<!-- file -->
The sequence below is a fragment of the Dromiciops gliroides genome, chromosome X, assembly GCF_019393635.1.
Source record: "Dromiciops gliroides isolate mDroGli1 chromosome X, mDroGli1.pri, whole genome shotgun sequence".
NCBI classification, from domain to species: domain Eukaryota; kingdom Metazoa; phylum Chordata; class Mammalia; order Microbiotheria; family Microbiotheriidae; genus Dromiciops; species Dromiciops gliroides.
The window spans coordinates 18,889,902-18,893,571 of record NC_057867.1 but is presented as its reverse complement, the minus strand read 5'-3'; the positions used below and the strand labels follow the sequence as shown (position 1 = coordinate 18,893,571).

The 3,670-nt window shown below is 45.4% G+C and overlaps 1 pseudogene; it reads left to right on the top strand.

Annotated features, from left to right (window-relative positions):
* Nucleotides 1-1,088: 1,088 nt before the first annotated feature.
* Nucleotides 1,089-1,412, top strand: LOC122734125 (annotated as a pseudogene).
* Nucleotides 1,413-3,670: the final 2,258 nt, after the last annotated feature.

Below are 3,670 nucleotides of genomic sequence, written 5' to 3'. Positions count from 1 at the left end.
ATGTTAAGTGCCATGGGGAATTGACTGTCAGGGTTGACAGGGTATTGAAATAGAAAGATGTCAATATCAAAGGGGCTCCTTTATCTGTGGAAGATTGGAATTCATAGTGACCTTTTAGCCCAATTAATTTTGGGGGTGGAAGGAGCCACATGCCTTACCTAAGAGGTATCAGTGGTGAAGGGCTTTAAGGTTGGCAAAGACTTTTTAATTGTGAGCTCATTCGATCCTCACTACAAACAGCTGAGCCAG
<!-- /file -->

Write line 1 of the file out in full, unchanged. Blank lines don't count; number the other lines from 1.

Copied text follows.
The sequence below is a fragment of the Dromiciops gliroides genome, chromosome X, assembly GCF_019393635.1.